The Threat of Piracy
The total number of streaming subscription accounts are a fraction of what they could be, and that shortage is due to piracy. There is inherent cannibalization when it comes to pirating – “free” access to movies removes any incentive to subscribe to a streaming service or to purchase movies, effectively placing pirates in a category of users that will almost never spend money on movies. In fact, it’s estimated that 23.76% of all internet traffic is associated with copyright infringement which is an astronomical number. It was found that nearly 84% of content consumed in Spain was pirated, of which films were the largest percentage of the total. Loss of income due to piracy is tremendous for video-on-demand companies. In monetary terms, piracy will cost video-on-demand services an estimated $52 billion between 2016 and 2022.
When looking towards the future, tackling piracy is going to continue to be the largest issue for video-on-demand services, whether it’s continuing to crack down on piracy sites or creating an alternative that’s much more difficult to distribute. Solutions will be driven by technological advances, and one of the most scrutinized and popular new technologies is a transaction validation process called blockchain, where all transactions are scribed onto a decentralized ledger. A new company called Streamspace is leveraging blockchain technology in order to create a marketplace for film distribution and streaming. The key here is the immutable ledger which defines a blockchain in that only users who have purchased a film have the ability to play it and owner identification is easy. Media purchased over Streamspace can only be played by owners. While still in development, Streamspace is an example of technological innovation that can drive towards a future where piracy is less rampant.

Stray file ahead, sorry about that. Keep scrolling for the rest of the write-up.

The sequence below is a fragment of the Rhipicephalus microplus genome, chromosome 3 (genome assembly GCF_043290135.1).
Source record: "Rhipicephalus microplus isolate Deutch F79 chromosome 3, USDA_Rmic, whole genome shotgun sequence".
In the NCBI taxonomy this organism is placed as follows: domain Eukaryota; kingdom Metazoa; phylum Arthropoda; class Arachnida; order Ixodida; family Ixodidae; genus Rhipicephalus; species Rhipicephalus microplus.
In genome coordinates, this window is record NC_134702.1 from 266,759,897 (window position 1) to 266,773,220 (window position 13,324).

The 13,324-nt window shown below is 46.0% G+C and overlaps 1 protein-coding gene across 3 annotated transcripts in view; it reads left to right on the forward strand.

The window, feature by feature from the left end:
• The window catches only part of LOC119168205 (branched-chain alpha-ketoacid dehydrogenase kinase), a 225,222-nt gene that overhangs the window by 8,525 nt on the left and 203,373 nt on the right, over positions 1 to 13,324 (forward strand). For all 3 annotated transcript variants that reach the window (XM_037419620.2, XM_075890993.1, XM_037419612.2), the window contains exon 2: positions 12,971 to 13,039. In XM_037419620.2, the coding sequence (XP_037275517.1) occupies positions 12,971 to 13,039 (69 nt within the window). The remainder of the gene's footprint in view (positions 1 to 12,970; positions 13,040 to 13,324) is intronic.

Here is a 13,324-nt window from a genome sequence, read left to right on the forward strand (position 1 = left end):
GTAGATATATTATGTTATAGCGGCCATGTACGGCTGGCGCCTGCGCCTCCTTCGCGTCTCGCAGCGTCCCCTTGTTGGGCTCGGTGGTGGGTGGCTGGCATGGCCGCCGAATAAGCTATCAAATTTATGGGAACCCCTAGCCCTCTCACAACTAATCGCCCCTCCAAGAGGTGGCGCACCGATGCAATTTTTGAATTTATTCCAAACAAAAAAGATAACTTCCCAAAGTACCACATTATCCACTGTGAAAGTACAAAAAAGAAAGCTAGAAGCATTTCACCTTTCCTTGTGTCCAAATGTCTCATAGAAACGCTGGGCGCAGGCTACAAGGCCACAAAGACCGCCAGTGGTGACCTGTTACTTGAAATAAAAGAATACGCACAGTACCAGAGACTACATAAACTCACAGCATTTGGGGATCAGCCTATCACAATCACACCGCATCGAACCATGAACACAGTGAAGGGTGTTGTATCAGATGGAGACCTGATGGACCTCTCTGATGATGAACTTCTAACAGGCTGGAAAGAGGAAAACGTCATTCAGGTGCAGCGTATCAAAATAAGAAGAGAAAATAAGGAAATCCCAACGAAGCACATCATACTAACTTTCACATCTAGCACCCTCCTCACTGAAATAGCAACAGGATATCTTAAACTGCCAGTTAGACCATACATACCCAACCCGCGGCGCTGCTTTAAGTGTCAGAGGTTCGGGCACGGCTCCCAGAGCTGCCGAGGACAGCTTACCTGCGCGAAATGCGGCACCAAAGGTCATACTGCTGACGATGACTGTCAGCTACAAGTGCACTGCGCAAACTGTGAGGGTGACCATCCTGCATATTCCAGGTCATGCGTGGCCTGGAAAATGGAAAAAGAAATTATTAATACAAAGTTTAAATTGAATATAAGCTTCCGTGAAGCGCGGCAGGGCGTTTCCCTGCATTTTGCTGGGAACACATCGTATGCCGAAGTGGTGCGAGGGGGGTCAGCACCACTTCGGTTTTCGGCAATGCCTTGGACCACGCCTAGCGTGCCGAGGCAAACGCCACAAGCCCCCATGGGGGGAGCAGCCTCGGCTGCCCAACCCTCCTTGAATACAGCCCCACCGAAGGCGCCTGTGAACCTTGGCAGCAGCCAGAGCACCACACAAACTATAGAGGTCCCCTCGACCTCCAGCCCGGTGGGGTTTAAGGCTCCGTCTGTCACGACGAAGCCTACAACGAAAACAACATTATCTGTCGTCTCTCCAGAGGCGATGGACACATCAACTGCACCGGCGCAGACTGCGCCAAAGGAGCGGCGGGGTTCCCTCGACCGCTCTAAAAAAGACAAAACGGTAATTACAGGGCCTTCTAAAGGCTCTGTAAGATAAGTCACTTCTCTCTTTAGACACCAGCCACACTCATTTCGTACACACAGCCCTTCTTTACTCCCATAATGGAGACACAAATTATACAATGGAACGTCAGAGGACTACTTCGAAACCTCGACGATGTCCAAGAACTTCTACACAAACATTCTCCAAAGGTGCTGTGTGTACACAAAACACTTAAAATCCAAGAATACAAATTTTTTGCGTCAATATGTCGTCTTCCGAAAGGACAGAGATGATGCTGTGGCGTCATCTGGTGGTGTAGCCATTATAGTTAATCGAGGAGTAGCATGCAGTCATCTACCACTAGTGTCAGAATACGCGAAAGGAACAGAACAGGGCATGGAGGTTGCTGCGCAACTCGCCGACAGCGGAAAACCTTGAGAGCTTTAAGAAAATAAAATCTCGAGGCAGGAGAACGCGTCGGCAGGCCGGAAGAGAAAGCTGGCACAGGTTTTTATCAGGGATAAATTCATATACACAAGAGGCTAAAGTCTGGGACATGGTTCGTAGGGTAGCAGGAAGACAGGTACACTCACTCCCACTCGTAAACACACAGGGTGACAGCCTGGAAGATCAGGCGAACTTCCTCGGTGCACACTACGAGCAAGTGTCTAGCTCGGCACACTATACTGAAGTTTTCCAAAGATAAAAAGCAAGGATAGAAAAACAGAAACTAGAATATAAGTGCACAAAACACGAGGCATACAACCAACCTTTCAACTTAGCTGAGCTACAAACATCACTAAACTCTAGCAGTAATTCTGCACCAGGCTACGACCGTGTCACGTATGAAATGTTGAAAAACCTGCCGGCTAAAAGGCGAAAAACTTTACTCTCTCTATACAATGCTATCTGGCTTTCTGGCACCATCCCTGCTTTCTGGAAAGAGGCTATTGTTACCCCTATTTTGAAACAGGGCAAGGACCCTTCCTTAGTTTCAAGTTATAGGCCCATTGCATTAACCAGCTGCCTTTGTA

Headwinds for the Future
The future of video-on-demand is fantastic, growth potential is enormous and worldwide adoption will only increase as better infrastructure is laid down around the globe. The focus of subscription streaming services has shifted to funding and creating unique content. Looking forward, it’s unlikely that consumers will choose to subscribe to even more streaming subscription services, they may instead hop between different services in order to catch each company’s premier shows. During all of this, piracy continues to lead to enormous amounts of lost revenue which hurts the small production companies far more than the giants of the industry. As technology develops, enforcing rules against piracy will become easier and more efficient. Alternatively, leveraging new technologies could lead to a freer and safer future where transactions police themselves.